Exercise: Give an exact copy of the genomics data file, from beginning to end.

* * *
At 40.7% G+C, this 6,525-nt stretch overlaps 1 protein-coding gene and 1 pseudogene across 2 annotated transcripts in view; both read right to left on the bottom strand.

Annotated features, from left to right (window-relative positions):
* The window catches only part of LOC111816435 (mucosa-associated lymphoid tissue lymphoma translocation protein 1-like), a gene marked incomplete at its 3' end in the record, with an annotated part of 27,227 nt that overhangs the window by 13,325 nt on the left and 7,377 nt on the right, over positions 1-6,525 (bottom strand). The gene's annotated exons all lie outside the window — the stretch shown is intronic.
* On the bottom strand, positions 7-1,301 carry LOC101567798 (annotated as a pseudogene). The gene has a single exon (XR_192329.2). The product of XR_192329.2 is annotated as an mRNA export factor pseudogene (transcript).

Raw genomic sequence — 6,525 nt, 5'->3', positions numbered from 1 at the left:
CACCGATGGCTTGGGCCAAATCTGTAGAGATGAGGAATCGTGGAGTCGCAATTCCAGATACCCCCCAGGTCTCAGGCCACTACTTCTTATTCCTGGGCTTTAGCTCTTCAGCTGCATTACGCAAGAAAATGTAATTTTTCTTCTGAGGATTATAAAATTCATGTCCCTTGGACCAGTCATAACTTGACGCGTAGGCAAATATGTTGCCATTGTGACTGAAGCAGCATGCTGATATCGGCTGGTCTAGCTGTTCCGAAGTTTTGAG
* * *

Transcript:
At 40.7% G+C, this 6,525-nt stretch overlaps 1 protein-coding gene and 1 pseudogene across 2 annotated transcripts in view; both read right to left on the bottom strand.

Annotated features, from left to right (window-relative positions):
* The window catches only part of LOC111816435 (mucosa-associated lymphoid tissue lymphoma translocation protein 1-like), a gene marked incomplete at its 3' end in the record, with an annotated part of 27,227 nt that overhangs the window by 13,325 nt on the left and 7,377 nt on the right, over positions 1-6,525 (bottom strand). The gene's annotated exons all lie outside the window — the stretch shown is intronic.
* On the bottom strand, positions 7-1,301 carry LOC101567798 (annotated as a pseudogene). The gene has a single exon (XR_192329.2). The product of XR_192329.2 is annotated as an mRNA export factor pseudogene (transcript).

Raw genomic sequence — 6,525 nt, 5'->3', positions numbered from 1 at the left:
CACCGATGGCTTGGGCCAAATCTGTAGAGATGAGGAATCGTGGAGTCGCAATTCCAGATACCCCCCAGGTCTCAGGCCACTACTTCTTATTCCTGGGCTTTAGCTCTTCAGCTGCATTACGCAAGAAAATGTAATTTTTCTTCTGAGGATTATAAAATTCATGTCCCTTGGACCAGTCATAACTTGACGCGTAGGCAAATATGTTGCCATTGTGACTGAAGCAGCATGCTGATATCGGCTGGTCTAGCTGTTCCGAAGTTTTGAG